Thomas Gilbert Romaine
Lance Corporal
United States Marine Corps
Saddle Brook, New Jersey
May 15, 1949 to April 13, 1969
THOMAS G ROMAINE is on the Wall at Panel W27, Line 77

Combat Action Ribbon
Thomas G Romaine
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Attached is a photo of Thomas Romaine. Please post to The Virtual Wall.

- - Pat Lisi, Fellow Marine and friend, served with Tom.


Next below is the report as provided in the Command Chronology, 2nd Battalion, 5th Marines, 01 April 1969.


When asked for further information about the photo and events depicted in above report, Pat replied: "I took the photo and I still have the original. It was shot April 11th, 1969, just 2 days prior to Thomas' death on the 13th. On the 13th, our platoon (2nd Platoon, Echo Company, 2nd Battalion, 5th Marines) was completing a 'sweep' through a hamlet around mid morning, when all holy Hell broke out!

Our entire platoon was pinned down for quite some time and a squad of our men were holed up in a bomb crater in the middle of a rice paddy. Tom Romaine was one of them. I was the 'platoon guide' at the time which is 3rd in command of a Marine platoon; more importantly, however, is that one of the jobs of the guide is to make sure all the men of the platoon have whatever they need to sustain a firefight. So, if they are running out of ammunition for example, the platoon guide gets to put his hands on some ammo and then get it to his men (in this case, those who were fighting from inside the bomb crater)."

"To make a long story short, I was able to rush 2 or 3 boxes of ammunition to the bomb crater and also to deliver one of the company corpsmen (the doc) to the hole to start attending to the wounded. Tom Romaine was healthy at that time and he helped me and the corpsman to protect and treat the wounded Marines and to distribute vital ammunition to those who could still fight back. I was decorated for my actions that day but I never heard if Tom (or the doc) were. I can only hope they were."

"About an hour after the battle died out and we were gathering ourselves and our senses, and rallying to a point where we'd start a patrol back to An Hoa. Tom, me and perhaps 4 other Marines were walking in group back towards the command post (CP). We were slightly bunched up which a no-no anytime in a combat zone especially when the battle was still fresh."

"At that time we all heard the unmistakable sound of an RPG (rocket-propelled grenade) heading in our direction. I whipped around just in time to see an NVA fighter shouldering the weapon and in the process of ducking back into the "spider hole" he had popped out of to shoot his rocket at the Marines. I saw the rocket come through the air (I can still visualize this perfectly today) and it landed and exploded almost between Tom Romaine's legs. I think the fact that the RPG was pretty much aimed at Tom, he took the brunt of the burst as none of the others of us around him were hit with shrapnel. The explosion took one of Tom's legs off at the knee and the other leg was so badly shredded that they would have to remove it, anyway, had he lived long enough. I remember his face going 'ashen' and he looked like he was dead. A corpsman tended to him right away and he was lifted out of the area by helicopter. Whether he died en route to DaNang I don't really know, but I'd be stunned if I found out he made to the end of that flight."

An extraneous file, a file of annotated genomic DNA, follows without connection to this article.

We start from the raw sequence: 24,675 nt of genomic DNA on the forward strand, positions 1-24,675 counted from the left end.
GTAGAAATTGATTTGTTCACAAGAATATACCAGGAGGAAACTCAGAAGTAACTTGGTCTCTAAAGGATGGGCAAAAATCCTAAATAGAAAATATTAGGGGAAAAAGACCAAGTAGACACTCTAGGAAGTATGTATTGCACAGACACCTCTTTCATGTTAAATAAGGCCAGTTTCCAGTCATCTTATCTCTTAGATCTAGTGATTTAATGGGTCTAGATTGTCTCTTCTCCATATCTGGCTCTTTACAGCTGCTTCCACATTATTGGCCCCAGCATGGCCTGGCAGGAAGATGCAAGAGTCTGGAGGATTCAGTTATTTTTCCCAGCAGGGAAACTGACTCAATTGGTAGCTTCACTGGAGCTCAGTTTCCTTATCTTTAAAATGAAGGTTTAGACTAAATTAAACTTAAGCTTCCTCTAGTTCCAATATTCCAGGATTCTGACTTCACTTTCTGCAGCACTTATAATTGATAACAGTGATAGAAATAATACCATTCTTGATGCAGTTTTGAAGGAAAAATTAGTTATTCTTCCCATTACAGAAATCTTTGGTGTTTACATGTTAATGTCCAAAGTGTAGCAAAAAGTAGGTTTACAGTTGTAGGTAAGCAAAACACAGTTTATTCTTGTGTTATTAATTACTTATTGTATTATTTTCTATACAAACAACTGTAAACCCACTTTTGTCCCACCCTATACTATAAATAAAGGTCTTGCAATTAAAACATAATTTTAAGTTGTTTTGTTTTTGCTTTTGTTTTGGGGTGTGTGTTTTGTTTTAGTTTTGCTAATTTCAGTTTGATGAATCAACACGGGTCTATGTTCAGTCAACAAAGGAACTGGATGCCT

"Of course, the NVA in the spider hole did not make it out alive, that's for sure. Those of us who weren't hit could not get to his position fast enough to kill him. It's the only time during my entire 12 month tour that I used a bayonet on my rifle to stab an enemy soldier. That's pretty bad, but what is worse is the reports about Tom's death sort of make it sound like he died by an "erratic artillery round". Nothing could be further from the truth."

"I spoke with Tom's brother Steve about this just a couple of years ago. He was interested in knowing what really happened that day, too, and I prepared him for my report by making sure he could take the news. He promised he could and so we talked for quite awhile."

"In retrospect (and I've read the entire 2/5 chronology for the year I was there), I think it was easy to get things wrong once it reached the 'rear'. On any given day the captain of the company was responsible for sending the daily stats and activities back to the battalion in An Hoa; but some days were harder than others and were fraught with hardship and heartache. Men were shot up, blown up, choppered in, choppered out, supplies might come, they might not, new guys came into our files, command changed rapidly, intelligence was sporadic and sometimes not accurate. Yes, I'm sure lots of things we now read in those daily 'sit reps' (situation reports) were erroneous. In fact, I know there are mistakes because I've spent many hours pouring over the ones that were essentially about Echo Company.'

"Either way, Tom Romaine died from wounds he received from an enemy RPG on April 13, 1969. And since I have the original photo in question you can go ahead and post it. Thanks"

- - Pat Lisi, Fellow Marine and friend, served with Tom.

Visit the Southern Utah Veterans Aid website, owned by Pat and helping veterans in Utah and around the globe.

Other Marines who were killed in nearby action on the same day near the Vu Gia River North-Northwest of An Hoa Airfield were:

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